Are Mango Tree Roots Invasive? (Understanding the Impact and Management)

Mango trees are beautiful and can be a lovely addition to any yard, but they have a reputation as being invasive. Do mango tree roots invade your home or yard? The answer depends on the type of soil in your backyard and how healthy the tree is.

Yes, the roots are invasive and aggressive.

Mango tree roots can grow to be very long, and they can penetrate through concrete and pipes with ease.

The long, deep roots of mango trees will cause damage to foundations, plumbing and sewer lines in your yard if you do not properly care for them.

Mango trees can grow to be very large, and they will outgrow their space. The roots of the mango tree will start to circle around the trunk of the tree in search of more room.

The deep, long roots of mango trees can also invade sewer lines, causing blockages. Mango trees are beautiful to look at, but they require a great deal of care and maintenance if you want them to thrive.

The mango tree is a tropical plant, so it needs warm temperatures to grow. You should be able to grow mango trees in USDA zones 9-11. If you live in an area that experiences cold winters, keep your mango tree indoors during the winter months.

Yes, mango tree roots can invade pipes and destroy concrete foundations.

When a homeowner plants a mango tree in the wrong spot, the plant’s aggressive root system can cause problems. The large, deep-rooted trees can crack or lift slabs of concrete and cause plumbing problems.

Mango trees have been known to damage underground pipes as much as 8 inches below the surface of your yard.

The roots of the mango tree can also spread out in all directions, making it difficult to control the plant’s growth. The tree will grow quickly and can even cause damage to a house if it is planted too close to the foundation.

In some cases, however, even these well-behaved trees can cause problems if you plant a mango tree in the wrong spot because its roots can crack or lift foundation and cause plumbing problems.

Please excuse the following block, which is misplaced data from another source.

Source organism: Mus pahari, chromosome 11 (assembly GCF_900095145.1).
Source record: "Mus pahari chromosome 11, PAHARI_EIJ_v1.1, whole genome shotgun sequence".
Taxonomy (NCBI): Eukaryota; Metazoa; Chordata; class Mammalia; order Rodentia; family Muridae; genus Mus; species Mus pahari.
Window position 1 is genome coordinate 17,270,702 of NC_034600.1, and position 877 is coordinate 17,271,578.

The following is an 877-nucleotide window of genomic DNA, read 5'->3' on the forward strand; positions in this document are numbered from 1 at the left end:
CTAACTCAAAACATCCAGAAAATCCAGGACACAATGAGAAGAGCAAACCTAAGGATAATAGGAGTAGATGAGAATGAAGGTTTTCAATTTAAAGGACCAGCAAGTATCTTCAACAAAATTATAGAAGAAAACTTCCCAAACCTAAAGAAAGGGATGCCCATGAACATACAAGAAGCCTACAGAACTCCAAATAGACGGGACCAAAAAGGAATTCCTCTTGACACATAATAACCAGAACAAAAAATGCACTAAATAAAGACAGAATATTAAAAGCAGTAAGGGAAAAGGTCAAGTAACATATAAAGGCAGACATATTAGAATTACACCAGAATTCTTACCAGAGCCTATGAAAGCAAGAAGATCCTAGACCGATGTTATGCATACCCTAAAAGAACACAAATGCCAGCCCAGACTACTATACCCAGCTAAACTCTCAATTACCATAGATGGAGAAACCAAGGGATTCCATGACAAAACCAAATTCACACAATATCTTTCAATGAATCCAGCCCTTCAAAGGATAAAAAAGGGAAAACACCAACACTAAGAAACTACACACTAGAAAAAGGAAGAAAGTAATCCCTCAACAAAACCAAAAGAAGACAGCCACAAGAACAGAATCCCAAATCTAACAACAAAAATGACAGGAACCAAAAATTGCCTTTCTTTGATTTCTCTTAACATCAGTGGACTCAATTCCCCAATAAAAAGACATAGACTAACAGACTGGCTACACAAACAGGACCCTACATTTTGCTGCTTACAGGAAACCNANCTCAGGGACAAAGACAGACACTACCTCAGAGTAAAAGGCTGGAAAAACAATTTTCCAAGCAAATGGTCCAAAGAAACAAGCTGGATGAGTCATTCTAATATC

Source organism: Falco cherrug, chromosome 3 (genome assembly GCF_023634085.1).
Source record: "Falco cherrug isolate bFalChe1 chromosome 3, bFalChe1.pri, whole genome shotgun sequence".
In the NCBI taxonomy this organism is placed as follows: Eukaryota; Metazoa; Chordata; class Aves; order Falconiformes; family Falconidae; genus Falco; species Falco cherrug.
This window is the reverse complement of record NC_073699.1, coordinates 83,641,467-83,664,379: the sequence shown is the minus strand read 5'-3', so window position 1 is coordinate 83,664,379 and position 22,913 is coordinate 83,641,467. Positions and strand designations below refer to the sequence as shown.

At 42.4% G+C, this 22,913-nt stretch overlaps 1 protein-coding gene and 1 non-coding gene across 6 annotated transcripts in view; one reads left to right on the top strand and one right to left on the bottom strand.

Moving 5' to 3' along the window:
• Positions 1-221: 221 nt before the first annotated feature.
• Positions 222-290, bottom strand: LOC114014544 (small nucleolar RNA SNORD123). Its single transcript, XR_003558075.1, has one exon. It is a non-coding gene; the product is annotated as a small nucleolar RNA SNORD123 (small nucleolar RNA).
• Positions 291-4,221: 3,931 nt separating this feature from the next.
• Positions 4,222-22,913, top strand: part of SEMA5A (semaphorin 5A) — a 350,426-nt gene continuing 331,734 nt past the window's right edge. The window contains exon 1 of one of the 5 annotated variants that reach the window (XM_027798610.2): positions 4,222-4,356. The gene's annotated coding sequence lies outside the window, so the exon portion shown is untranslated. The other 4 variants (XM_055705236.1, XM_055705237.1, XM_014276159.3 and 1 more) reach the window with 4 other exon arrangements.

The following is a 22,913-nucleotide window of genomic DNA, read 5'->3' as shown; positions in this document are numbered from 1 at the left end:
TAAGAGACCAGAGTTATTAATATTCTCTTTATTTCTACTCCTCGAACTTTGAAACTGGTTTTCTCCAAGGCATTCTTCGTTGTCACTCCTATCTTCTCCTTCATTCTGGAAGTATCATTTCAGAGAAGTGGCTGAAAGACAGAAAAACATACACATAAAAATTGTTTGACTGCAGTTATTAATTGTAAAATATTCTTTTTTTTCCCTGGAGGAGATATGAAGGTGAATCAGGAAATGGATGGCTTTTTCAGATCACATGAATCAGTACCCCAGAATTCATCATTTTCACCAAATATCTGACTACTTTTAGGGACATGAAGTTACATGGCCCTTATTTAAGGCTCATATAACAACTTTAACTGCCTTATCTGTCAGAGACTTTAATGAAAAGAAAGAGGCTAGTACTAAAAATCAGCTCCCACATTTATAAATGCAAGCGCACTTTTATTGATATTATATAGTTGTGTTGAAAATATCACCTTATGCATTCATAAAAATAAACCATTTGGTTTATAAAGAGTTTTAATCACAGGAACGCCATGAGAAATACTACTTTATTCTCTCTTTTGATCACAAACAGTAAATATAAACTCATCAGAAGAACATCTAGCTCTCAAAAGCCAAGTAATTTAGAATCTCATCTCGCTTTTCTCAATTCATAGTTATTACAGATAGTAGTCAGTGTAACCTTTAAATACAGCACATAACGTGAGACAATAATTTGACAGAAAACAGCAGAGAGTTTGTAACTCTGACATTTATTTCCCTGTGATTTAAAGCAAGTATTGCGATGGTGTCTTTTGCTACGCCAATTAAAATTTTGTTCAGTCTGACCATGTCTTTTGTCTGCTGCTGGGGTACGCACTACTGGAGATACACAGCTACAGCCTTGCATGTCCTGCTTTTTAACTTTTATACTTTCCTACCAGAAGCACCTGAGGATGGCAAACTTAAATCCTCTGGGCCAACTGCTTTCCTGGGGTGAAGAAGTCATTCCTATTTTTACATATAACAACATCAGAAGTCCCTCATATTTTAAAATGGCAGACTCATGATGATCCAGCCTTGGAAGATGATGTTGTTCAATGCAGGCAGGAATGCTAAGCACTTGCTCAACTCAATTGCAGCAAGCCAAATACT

You should also be aware that mango trees are very sensitive to soil salinity and require careful attention to irrigation. If you live by the sea or elsewhere where salt accumulates in your soil, it’s best not to plant a mango tree at all.

If you live inland and have well-drained soil, your best bet is to plant a dwarf mango tree. This variety will grow only about 10 feet tall, making it easier to manage than the taller varieties.

It also produces fruit earlier in its life cycle, meaning you can enjoy your first crop sooner.

If you’re in a pinch and can’t wait for your mango tree to grow, there are many varieties of dwarf mango that you can buy as a seedling. You can also purchase small trees at most garden centers or nurseries.

While healthy mango tree roots are not likely to invade your home’s foundation, they may need to be pruned if they start causing problems.

If you have a healthy mango tree, your roots are unlikely to invade the foundation of your home. But if they do, it’s important to prune them as soon as possible.

One reason for this is that overgrown root systems can damage the structure of your house and cause cracks in the walls or foundation.

Another reason why you should prune your mango tree’s roots is that they may be growing into areas where they shouldn’t be going—like inside rooms or toward other plants that you want protected from damage by their invasive nature.

If left unchecked, these kinds of problems can lead to very serious consequences down the road: like moldy walls or even structural damage due to too much pressure being exerted on them at once.


Mango trees are great to have in your backyard, and many people love growing them. However, if you think you might be planting your mango tree in an area where there is potential for problems with its roots.

It’s important to do some research on how big the plant will get before deciding where it should be planted. Also make sure that whatever soil type or drainage system exists in a given location will support the species of tree being considered.